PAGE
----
Last month, the Madison Water Utility released its monitoring report on PFAS testing of Madison’s twenty-three wells. The report showed PFAS contamination at fourteen wells, and recommended that all Madison wells be tested at least once next year.
One environmental group agrees with that recommendation, but would like to see the Utility do more to address PFAS contamination.
Maria Powell is the Executive Director of the Midwest Environmental Justice Organization. She says that it could take up to ten years to develop federal standards for PFAS.
During the Water Utility’s regular meeting last night, Powell called upon the Utility to formally support the Department of Natural Resource’s efforts to create enforceable standards for the compounds now.
“State standards alone are going to take three years just for the two compounds, and we feel very strongly that we should not just wait for those standards to be developed while people are drinking and being exposed to PFAS in other ways,” Powell said. “We should act right now, we should not just go, ‘Well, let’s just wait for standards [to be developed]’.”
Powell also requested the Utility work with the Fire Department to switch to fluorine-free foam and describe how it would decide on the future of Well 15, which was shut down in March for PFAS contamination.
The Wisconsin Department of Health Services’ standards for PFOA and PFOS are 20 parts per trillion. Amy Barrilleaux the Utility’s Public Information Officer, says that testing of Well 15 showed combined PFOA and PFOS levels of 12 parts per million. But, the well was not turned on because a third compound, called PFHxS, was found at a “concerning” level.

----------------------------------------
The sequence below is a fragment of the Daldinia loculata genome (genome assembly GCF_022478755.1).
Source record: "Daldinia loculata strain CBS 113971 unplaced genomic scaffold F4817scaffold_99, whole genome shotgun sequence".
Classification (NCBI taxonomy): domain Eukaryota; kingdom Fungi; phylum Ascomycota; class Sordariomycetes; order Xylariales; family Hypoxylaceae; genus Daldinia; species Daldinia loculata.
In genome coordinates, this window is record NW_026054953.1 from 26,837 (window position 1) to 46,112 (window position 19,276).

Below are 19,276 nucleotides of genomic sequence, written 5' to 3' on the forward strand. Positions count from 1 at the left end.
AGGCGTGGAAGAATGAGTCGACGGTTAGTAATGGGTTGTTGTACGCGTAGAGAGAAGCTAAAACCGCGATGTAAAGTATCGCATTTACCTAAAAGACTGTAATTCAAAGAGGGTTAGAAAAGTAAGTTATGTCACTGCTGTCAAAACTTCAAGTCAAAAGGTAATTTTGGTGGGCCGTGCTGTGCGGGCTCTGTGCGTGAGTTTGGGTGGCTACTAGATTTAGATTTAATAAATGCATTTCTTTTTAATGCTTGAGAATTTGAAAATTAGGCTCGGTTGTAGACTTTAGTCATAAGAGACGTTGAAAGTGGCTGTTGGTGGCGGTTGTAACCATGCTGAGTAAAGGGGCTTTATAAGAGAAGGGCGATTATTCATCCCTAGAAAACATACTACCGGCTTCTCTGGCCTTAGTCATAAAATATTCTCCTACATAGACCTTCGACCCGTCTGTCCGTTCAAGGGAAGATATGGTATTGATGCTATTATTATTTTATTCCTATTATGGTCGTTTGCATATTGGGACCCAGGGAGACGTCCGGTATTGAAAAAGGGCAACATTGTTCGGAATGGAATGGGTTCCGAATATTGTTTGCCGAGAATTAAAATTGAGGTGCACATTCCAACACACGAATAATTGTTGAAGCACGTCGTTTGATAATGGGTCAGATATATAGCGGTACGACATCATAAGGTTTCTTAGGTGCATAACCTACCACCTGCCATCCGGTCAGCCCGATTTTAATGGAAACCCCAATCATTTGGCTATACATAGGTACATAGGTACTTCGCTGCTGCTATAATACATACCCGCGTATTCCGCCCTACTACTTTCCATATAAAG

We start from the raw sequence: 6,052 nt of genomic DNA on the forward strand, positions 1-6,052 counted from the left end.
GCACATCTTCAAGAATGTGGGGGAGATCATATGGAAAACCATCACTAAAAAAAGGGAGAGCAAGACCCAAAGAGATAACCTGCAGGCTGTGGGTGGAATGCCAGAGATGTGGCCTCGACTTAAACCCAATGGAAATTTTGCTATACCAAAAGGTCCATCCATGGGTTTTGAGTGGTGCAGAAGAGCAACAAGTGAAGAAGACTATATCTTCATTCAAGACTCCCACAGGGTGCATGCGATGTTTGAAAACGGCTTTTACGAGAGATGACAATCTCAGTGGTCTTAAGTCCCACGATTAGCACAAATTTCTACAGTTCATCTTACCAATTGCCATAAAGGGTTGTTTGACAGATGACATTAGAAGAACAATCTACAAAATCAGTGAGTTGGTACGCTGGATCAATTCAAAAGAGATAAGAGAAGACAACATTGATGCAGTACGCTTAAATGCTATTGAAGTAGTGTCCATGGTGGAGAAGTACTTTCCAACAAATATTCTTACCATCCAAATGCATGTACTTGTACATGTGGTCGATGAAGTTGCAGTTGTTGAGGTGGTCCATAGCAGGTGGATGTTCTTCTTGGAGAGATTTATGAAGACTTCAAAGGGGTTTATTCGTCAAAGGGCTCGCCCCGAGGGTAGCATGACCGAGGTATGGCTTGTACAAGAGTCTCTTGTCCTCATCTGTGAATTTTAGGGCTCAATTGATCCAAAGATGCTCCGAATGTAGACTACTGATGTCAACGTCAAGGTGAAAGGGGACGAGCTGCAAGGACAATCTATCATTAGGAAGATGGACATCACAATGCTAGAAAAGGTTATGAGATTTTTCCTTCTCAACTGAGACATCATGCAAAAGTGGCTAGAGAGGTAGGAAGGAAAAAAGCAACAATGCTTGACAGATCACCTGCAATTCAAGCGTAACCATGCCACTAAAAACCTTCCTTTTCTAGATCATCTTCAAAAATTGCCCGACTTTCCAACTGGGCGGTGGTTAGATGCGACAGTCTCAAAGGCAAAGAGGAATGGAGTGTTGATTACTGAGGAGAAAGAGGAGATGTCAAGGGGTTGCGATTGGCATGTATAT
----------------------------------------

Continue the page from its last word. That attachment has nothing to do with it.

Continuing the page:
“Some states, like Vermont, and I believe New Hampshire, have regulated PFHxS as a combined standard with some other compounds — I think PFOA and PFOS. And so, in those states, Well 15 would be out of compliance,” Barrilleaux notes. “In other states that have regulations, [like] Minnesota, New Jersey, [and] Michigan, Well 15 would be fine, and that’s an issue because we typically look to the federal standard, [but] there is no federal standard.”
In Vermont, the sum of five PFAS compounds cannot exceed 20 parts per trillion. But in Madison, the level of PFHxS at Well 15 alone was over that limit at 21 parts per million. The well’s overall PFAS concentration was 56 parts per trillion.
Barrilleaux says that barring an extreme drought or water shortage, the Water Utility won’t turn Well 15 on anytime soon.
“Our responsibility primarily is to protect the eastside from fires, and so we have to be able to meet that, but at this point we have a pretty redundant supply on the eastside. We have a lot of other wells in that area, we are managing it as we can, [and] we have a really great water supply manager who looks at and pumps the wells to make sure that they meet demand, and that’s what we’re doing,” Barrilleaux says.
“So, I know there’s a concern in the community that we could turn the well back on at any moment, [but] first of all it takes at least a week to get a well back online, and second of all that’s not our intention. We don’t want to do anything without the community fully knowing about it, and understanding if there is a reason [or] an emergency that requires that well, that’s what we will be looking at.”
Barrilleaux also notes that over the last five years, water use in Madison has mirrored usage in 1968 even as the population has grown, and that that conservation has allowed the City to take its time deciding on the status of Well 15.
Earlier today, the Madison Metropolitan Sewerage District Commission approved a resolution allowing the district to monitor PFAS concentrations in wastewater and biosolids beginning in 2020.